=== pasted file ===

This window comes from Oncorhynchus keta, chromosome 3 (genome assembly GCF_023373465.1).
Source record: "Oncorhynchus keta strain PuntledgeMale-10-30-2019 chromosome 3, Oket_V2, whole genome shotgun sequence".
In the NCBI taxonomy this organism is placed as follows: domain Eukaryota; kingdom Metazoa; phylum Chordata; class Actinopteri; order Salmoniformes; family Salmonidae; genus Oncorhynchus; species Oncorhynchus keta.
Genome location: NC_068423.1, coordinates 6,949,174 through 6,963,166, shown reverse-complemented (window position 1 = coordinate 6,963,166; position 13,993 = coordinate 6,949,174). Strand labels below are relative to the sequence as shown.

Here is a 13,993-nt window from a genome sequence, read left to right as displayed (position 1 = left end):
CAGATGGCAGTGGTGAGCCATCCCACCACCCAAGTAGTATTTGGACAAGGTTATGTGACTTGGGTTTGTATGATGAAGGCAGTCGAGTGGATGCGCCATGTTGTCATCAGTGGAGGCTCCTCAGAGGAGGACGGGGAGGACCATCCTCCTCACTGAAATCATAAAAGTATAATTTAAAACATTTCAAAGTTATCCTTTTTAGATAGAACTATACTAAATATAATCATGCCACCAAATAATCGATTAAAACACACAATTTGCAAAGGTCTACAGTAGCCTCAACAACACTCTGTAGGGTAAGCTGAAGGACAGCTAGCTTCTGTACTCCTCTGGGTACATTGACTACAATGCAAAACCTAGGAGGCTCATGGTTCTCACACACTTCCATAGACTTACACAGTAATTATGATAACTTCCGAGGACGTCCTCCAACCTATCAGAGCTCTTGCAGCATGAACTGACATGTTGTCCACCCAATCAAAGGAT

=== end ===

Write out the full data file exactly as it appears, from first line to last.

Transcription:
This window comes from Oncorhynchus keta, chromosome 3 (genome assembly GCF_023373465.1).
Source record: "Oncorhynchus keta strain PuntledgeMale-10-30-2019 chromosome 3, Oket_V2, whole genome shotgun sequence".
In the NCBI taxonomy this organism is placed as follows: domain Eukaryota; kingdom Metazoa; phylum Chordata; class Actinopteri; order Salmoniformes; family Salmonidae; genus Oncorhynchus; species Oncorhynchus keta.
Genome location: NC_068423.1, coordinates 6,949,174 through 6,963,166, shown reverse-complemented (window position 1 = coordinate 6,963,166; position 13,993 = coordinate 6,949,174). Strand labels below are relative to the sequence as shown.

Here is a 13,993-nt window from a genome sequence, read left to right as displayed (position 1 = left end):
CAGATGGCAGTGGTGAGCCATCCCACCACCCAAGTAGTATTTGGACAAGGTTATGTGACTTGGGTTTGTATGATGAAGGCAGTCGAGTGGATGCGCCATGTTGTCATCAGTGGAGGCTCCTCAGAGGAGGACGGGGAGGACCATCCTCCTCACTGAAATCATAAAAGTATAATTTAAAACATTTCAAAGTTATCCTTTTTAGATAGAACTATACTAAATATAATCATGCCACCAAATAATCGATTAAAACACACAATTTGCAAAGGTCTACAGTAGCCTCAACAACACTCTGTAGGGTAAGCTGAAGGACAGCTAGCTTCTGTACTCCTCTGGGTACATTGACTACAATGCAAAACCTAGGAGGCTCATGGTTCTCACACACTTCCATAGACTTACACAGTAATTATGATAACTTCCGAGGACGTCCTCCAACCTATCAGAGCTCTTGCAGCATGAACTGACATGTTGTCCACCCAATCAAAGGAT